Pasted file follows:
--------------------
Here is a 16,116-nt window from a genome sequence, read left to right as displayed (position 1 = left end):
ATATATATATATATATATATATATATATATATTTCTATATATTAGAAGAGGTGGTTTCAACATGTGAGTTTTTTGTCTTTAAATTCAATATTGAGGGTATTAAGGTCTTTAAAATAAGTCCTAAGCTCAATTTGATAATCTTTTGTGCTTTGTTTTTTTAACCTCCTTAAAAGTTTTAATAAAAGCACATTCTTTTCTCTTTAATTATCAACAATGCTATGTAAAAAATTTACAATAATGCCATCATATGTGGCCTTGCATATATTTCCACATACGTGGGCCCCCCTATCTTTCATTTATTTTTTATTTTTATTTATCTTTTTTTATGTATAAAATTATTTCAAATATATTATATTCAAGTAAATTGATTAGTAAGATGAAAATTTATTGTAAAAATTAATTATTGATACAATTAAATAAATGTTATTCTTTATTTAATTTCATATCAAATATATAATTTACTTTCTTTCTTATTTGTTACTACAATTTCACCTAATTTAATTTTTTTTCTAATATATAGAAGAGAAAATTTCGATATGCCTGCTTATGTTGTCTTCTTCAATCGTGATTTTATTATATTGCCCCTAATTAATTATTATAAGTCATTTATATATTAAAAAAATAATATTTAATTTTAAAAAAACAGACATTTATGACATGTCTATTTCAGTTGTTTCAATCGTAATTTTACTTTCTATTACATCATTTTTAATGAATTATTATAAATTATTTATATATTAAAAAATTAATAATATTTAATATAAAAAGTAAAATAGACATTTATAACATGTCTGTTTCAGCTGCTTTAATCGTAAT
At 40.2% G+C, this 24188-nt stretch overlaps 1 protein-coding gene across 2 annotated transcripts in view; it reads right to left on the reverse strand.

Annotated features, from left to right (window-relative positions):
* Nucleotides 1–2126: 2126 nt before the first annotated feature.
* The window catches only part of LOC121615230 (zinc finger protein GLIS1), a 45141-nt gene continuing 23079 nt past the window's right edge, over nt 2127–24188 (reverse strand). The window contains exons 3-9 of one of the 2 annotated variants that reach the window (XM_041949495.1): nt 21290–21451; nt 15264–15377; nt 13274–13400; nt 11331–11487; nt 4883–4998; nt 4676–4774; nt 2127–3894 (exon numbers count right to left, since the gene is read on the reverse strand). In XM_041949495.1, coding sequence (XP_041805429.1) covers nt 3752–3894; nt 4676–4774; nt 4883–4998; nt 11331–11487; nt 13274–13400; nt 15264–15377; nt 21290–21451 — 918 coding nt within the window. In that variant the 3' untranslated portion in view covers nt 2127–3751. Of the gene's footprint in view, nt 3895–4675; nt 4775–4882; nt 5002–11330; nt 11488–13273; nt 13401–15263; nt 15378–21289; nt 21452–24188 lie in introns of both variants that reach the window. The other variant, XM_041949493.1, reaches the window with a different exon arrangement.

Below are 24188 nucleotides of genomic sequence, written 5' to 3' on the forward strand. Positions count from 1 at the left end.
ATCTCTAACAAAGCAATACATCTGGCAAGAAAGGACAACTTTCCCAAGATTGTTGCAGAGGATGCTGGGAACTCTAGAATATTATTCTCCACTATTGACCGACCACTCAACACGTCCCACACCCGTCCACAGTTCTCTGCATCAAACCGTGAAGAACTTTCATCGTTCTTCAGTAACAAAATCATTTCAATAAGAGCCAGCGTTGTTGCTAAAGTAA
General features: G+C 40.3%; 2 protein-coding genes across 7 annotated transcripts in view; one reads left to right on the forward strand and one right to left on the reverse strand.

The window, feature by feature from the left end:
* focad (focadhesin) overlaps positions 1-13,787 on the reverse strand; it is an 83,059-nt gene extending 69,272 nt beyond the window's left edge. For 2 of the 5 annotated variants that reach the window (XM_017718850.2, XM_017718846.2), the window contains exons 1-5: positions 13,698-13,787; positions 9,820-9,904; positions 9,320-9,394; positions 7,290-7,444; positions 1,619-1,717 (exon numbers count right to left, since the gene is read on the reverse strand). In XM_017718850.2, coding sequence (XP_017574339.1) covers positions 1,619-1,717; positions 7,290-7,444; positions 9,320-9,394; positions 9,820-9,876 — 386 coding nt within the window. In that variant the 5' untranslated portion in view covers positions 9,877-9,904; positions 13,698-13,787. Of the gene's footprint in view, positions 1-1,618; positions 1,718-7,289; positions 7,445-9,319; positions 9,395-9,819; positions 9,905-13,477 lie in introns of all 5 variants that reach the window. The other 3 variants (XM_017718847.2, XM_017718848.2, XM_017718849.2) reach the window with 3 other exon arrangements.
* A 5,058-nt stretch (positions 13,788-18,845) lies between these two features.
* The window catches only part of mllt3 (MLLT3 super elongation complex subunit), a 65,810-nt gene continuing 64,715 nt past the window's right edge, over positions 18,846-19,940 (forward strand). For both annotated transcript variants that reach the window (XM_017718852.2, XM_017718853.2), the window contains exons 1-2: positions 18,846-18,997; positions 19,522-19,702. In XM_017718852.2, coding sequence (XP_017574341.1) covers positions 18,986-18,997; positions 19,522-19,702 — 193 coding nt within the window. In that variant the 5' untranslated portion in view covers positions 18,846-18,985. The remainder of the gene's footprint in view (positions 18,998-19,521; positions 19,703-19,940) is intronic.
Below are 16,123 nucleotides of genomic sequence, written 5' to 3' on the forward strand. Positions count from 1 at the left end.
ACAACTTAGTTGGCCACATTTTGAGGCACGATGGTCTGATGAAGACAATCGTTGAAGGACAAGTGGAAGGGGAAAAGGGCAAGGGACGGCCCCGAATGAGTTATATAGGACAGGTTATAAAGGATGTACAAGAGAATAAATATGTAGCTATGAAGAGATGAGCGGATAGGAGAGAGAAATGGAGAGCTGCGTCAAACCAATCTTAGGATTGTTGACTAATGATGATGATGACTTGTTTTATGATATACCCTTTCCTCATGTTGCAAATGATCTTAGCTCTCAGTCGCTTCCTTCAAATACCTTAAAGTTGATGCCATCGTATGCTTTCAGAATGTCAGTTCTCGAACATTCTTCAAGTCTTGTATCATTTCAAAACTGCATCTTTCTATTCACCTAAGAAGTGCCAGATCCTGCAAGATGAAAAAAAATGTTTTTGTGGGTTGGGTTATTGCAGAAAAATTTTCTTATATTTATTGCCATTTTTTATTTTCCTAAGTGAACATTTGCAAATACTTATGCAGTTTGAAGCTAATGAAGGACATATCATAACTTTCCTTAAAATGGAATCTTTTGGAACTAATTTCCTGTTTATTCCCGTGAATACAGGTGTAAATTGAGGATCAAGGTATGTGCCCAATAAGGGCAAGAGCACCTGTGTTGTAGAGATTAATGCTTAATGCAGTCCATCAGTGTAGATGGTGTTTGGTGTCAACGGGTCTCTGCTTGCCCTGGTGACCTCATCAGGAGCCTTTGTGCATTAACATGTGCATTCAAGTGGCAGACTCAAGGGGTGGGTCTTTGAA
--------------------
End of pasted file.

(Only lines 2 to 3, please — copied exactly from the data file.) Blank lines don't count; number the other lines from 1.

ATATATATATATATATATATATATATATATATTTCTATATATTAGAAGAGGTGGTTTCAACATGTGAGTTTTTTGTCTTTAAATTCAATATTGAGGGTATTAAGGTCTTTAAAATAAGTCCTAAGCTCAATTTGATAATCTTTTGTGCTTTGTTTTTTTAACCTCCTTAAAAGTTTTAATAAAAGCACATTCTTTTCTCTTTAATTATCAACAATGCTATGTAAAAAATTTACAATAATGCCATCATATGTGGCCTTGCATATATTTCCACATACGTGGGCCCCCCTATCTTTCATTTATTTTTTATTTTTATTTATCTTTTTTTATGTATAAAATTATTTCAAATATATTATATTCAAGTAAATTGATTAGTAAGATGAAAATTTATTGTAAAAATTAATTATTGATACAATTAAATAAATGTTATTCTTTATTTAATTTCATATCAAATATATAATTTACTTTCTTTCTTATTTGTTACTACAATTTCACCTAATTTAATTTTTTTTCTAATATATAGAAGAGAAAATTTCGATATGCCTGCTTATGTTGTCTTCTTCAATCGTGATTTTATTATATTGCCCCTAATTAATTATTATAAGTCATTTATATATTAAAAAAATAATATTTAATTTTAAAAAAACAGACATTTATGACATGTCTATTTCAGTTGTTTCAATCGTAATTTTACTTTCTATTACATCATTTTTAATGAATTATTATAAATTATTTATATATTAAAAAATTAATAATATTTAATATAAAAAGTAAAATAGACATTTATAACATGTCTGTTTCAGCTGCTTTAATCGTAAT
At 40.2% G+C, this 24188-nt stretch overlaps 1 protein-coding gene across 2 annotated transcripts in view; it reads right to left on the reverse strand.